An Aussie Pharmacist in England - Pharmacy Resources in Australia and the UK

Part 4) Pharmacy resources and information – what is available/useful in Australia and the UK?

G’day again readers! If we haven’t met, my name is Eleanor and I’m an Aussie Pharmacist living and working in the UK. I currently work as a Health Care Assistant in a private hospital but previously I was a hospital Pharmacy Dispensing Assistant in the NHS. I’m keen to share my personal experiences of pharmacy in the UK compared with Australia. If you’re interested in the roles available to locum Aussie Pharmacists in the UK, and a general comparison of medicines in each country, please have a read of my first blog. I’ve also written about the role of Pharmacy Technicians, and the advanced/alternative roles available to Pharmacists in both countries. In this post, I’ll be talking about some resources, reference guides and medicines information available in each country. Hopefully this will prove helpful for other Aussie Pharmacists moving to the UK, and maybe for British Pharmacists keen to make the move down under.

Let’s begin with medicines information resources. The Pharmacy Board of Australia actually has a mandatory list of reference texts that must be available (either book or electronic) in all Pharmacies. The list can be found here: and includes 13 texts, such as the Therapeutic Guidelines and the Australian Immunisation Handbook. The most commonly used Australian reference text is the Australian Medicines Handbook (AMH). It is similar in many ways to the British National Formulary (BNF) – containing comprehensive monographs for all medicines available in Australia (including mechanism of action, dosing, side effects and monitoring information). It also has helpful summaries of disease states and treatment strategies. The other Australian references I often used as a hospital pharmacist in Australia were:

  • Don’t Rush Crush – very useful when modifying dosage forms for dysphagia or enteral feeding tubes
  • The Australian Injectable Drugs Handbook – a great guide for safely administering medicines via IV, IM, subcut. routes etc.
  • The Australian Pharmaceutical Formulary – a goldmine of practical information whose equivalent I haven’t found in the UK. As well as recipes for making common extemporaneous products, it contains complementary medicines information, lists of ‘cautionary advisory labels’, public health information and advice on biosimilar medications, among much more.

Since moving to the UK I’ve got to know the British National Formulary (BNF) – the most commonly used medicines reference here. One advantage I’ve found of the BNF compared with the AMH is that the treatment strategies for medical conditions are more comprehensive and contain links to the NICE guidelines. One disadvantage is that the monographs don’t seem to show a medicine’s mechanism of action. This is generally the first sentence in the AMH monographs, which I find very helpful; knowing a medication’s mechanism of action helps me better understand its likely side effects and interactions. I was also very impressed to discover the BNF for Children, which I think is more comprehensive than the AMH Children’s Dosing Companion. I haven’t found any list of mandatory British texts (like in Australia), but other resources I regularly used whilst working as a locum in a hospital pharmacy dispensary setting were:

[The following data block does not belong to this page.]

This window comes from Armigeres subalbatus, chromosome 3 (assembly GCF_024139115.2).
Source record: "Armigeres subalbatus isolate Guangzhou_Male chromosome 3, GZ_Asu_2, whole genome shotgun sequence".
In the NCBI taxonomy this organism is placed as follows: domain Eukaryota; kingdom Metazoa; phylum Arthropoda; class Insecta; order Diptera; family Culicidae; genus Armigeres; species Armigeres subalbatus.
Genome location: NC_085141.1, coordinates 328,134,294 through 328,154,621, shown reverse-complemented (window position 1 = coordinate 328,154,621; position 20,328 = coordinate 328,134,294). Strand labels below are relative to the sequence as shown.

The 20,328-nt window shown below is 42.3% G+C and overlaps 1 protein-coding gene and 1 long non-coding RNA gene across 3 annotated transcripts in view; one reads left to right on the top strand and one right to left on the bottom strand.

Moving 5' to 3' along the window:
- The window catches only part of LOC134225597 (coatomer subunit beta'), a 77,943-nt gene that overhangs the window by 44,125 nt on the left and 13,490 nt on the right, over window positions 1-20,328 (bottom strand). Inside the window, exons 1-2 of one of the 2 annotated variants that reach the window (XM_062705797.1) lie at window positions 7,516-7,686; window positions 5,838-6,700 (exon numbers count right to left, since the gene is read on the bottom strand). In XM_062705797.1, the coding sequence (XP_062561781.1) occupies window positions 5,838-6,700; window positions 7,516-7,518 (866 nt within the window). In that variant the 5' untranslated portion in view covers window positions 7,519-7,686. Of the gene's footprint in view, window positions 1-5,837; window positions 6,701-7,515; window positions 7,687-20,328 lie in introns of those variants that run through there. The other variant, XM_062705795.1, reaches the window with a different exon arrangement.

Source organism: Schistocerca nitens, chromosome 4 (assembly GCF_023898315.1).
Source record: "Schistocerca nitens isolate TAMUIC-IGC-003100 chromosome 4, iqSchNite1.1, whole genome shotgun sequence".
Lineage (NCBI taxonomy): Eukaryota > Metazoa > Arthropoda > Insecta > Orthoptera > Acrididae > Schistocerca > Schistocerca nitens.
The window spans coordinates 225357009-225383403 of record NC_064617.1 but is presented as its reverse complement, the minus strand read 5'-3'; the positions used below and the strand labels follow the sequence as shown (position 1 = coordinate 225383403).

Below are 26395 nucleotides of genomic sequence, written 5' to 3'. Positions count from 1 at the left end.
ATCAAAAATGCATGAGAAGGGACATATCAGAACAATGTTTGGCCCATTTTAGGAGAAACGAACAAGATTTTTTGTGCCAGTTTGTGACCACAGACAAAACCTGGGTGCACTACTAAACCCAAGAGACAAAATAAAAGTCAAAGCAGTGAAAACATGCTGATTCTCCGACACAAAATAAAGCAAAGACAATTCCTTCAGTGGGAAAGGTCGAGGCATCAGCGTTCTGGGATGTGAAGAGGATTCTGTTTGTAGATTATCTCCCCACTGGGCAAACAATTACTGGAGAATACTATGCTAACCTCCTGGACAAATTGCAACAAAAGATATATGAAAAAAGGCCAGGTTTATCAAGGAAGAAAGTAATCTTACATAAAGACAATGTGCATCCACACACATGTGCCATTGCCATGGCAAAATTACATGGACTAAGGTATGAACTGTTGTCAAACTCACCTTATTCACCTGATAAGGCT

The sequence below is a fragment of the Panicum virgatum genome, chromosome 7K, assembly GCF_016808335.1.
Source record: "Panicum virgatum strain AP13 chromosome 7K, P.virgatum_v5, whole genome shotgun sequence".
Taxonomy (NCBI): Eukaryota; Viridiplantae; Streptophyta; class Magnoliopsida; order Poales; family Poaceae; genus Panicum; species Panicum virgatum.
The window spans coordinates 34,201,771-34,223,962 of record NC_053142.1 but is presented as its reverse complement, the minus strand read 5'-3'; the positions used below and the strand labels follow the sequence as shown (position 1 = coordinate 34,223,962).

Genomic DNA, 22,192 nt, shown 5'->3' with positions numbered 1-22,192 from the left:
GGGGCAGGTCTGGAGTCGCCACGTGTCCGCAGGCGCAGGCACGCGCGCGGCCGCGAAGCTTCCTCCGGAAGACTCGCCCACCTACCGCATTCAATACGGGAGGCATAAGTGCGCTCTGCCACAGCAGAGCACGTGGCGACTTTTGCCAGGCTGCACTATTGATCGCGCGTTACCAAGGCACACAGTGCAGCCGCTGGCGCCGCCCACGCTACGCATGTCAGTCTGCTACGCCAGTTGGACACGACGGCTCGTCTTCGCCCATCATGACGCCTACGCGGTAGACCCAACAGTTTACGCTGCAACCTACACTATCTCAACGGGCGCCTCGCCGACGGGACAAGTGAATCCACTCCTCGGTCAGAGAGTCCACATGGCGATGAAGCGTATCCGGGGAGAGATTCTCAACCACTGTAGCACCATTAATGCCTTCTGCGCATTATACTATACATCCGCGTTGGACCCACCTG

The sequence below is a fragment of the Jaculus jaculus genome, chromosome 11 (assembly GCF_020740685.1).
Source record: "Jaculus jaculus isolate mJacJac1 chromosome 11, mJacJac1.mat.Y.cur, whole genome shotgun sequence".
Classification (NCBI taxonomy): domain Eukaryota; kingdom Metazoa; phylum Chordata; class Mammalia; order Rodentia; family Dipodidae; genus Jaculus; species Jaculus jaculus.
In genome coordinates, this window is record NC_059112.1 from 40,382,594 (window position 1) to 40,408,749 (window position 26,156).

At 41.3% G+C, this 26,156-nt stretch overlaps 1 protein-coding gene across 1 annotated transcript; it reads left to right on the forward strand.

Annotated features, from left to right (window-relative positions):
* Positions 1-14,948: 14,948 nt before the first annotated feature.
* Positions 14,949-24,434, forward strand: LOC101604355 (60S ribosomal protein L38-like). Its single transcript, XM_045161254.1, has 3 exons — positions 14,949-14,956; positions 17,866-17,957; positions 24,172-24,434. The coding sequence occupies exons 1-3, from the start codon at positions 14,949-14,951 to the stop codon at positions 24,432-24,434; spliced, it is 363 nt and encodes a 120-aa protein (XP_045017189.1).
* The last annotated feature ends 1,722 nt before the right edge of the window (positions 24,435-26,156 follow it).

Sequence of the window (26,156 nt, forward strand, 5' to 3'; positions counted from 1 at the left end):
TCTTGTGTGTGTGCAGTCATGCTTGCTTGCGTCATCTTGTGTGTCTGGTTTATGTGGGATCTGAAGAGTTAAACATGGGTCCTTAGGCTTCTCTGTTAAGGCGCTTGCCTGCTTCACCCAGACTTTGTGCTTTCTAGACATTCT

• Handbook of Drug Administration via Enteral Feeding Tubes – the title describes it well
  • Medusa – an very helpful online injectable drugs guide

Obviously there are many more excellent references utilised by both countries e.g. Martindale, the Merck Manual, Stockley’s Drug interactions and the Cochrane database; I’ve just mentioned a few I found helpful day-to-day in hospital practice.

I’ll also briefly list some practical sources of information about education, registering and professional development. To learn about pharmacy training, registration and career options in the UK, the most logical place to start is the UK’s registering/regulatory organisation the General Pharmaceutical Council: . The key professional membership association for the UK is the Royal Pharmaceutical Society, who provide professional advocacy, medicines information and guidelines and continuous professional development training (

In Australia, the registering/regulatory body is the Australian Health Practitioner Regulation Agency (AHPRA): . The main professional membership association is the Pharmaceutical Society of Australia ( ) who like the Royal Pharmaceutical Society provide advocacy and career support, publish guidelines and deliver continuing professional development programs. There is also the Society of Hospital Pharmacists of Australia, a membership and education association for hospital pharmacists.

Knowing about available resources and where to look for relevant information has been very helpful as I moved not just to a new job, but to a new country. I hope this short review is helpful for other international pharmacists in a similar position to myself.

Eleanor Kelly

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